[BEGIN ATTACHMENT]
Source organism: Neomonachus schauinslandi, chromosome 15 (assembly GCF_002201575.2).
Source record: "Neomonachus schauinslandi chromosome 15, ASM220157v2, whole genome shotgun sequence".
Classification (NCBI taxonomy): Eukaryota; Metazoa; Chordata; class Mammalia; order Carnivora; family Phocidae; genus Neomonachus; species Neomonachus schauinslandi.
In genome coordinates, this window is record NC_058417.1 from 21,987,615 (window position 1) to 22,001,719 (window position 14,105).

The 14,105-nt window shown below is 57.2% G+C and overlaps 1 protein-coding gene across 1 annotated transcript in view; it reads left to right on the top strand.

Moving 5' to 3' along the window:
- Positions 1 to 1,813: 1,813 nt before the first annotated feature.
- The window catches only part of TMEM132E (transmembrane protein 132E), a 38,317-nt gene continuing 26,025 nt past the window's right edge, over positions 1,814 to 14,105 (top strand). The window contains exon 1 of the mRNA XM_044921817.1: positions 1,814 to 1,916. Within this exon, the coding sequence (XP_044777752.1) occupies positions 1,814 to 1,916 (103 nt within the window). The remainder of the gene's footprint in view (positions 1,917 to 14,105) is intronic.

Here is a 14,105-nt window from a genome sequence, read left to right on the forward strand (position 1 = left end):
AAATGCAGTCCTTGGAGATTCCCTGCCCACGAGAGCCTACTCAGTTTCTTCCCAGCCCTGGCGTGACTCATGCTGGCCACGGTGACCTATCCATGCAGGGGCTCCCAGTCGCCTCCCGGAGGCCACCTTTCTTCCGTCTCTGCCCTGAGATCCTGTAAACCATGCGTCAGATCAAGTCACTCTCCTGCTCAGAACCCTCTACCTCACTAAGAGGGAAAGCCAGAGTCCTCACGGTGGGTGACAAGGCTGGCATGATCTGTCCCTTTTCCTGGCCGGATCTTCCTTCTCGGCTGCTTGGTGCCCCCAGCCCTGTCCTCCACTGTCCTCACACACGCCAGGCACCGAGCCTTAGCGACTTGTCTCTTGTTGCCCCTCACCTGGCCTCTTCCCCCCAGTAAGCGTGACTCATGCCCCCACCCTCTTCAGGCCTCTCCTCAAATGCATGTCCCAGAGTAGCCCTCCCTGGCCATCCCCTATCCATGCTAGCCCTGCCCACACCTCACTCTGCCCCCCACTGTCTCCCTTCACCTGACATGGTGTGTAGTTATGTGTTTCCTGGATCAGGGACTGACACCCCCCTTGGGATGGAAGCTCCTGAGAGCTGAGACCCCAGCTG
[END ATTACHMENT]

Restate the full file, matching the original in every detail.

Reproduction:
Source organism: Neomonachus schauinslandi, chromosome 15 (assembly GCF_002201575.2).
Source record: "Neomonachus schauinslandi chromosome 15, ASM220157v2, whole genome shotgun sequence".
Classification (NCBI taxonomy): Eukaryota; Metazoa; Chordata; class Mammalia; order Carnivora; family Phocidae; genus Neomonachus; species Neomonachus schauinslandi.
In genome coordinates, this window is record NC_058417.1 from 21,987,615 (window position 1) to 22,001,719 (window position 14,105).

The 14,105-nt window shown below is 57.2% G+C and overlaps 1 protein-coding gene across 1 annotated transcript in view; it reads left to right on the top strand.

Moving 5' to 3' along the window:
- Positions 1 to 1,813: 1,813 nt before the first annotated feature.
- The window catches only part of TMEM132E (transmembrane protein 132E), a 38,317-nt gene continuing 26,025 nt past the window's right edge, over positions 1,814 to 14,105 (top strand). The window contains exon 1 of the mRNA XM_044921817.1: positions 1,814 to 1,916. Within this exon, the coding sequence (XP_044777752.1) occupies positions 1,814 to 1,916 (103 nt within the window). The remainder of the gene's footprint in view (positions 1,917 to 14,105) is intronic.

Here is a 14,105-nt window from a genome sequence, read left to right on the forward strand (position 1 = left end):
AAATGCAGTCCTTGGAGATTCCCTGCCCACGAGAGCCTACTCAGTTTCTTCCCAGCCCTGGCGTGACTCATGCTGGCCACGGTGACCTATCCATGCAGGGGCTCCCAGTCGCCTCCCGGAGGCCACCTTTCTTCCGTCTCTGCCCTGAGATCCTGTAAACCATGCGTCAGATCAAGTCACTCTCCTGCTCAGAACCCTCTACCTCACTAAGAGGGAAAGCCAGAGTCCTCACGGTGGGTGACAAGGCTGGCATGATCTGTCCCTTTTCCTGGCCGGATCTTCCTTCTCGGCTGCTTGGTGCCCCCAGCCCTGTCCTCCACTGTCCTCACACACGCCAGGCACCGAGCCTTAGCGACTTGTCTCTTGTTGCCCCTCACCTGGCCTCTTCCCCCCAGTAAGCGTGACTCATGCCCCCACCCTCTTCAGGCCTCTCCTCAAATGCATGTCCCAGAGTAGCCCTCCCTGGCCATCCCCTATCCATGCTAGCCCTGCCCACACCTCACTCTGCCCCCCACTGTCTCCCTTCACCTGACATGGTGTGTAGTTATGTGTTTCCTGGATCAGGGACTGACACCCCCCTTGGGATGGAAGCTCCTGAGAGCTGAGACCCCAGCTG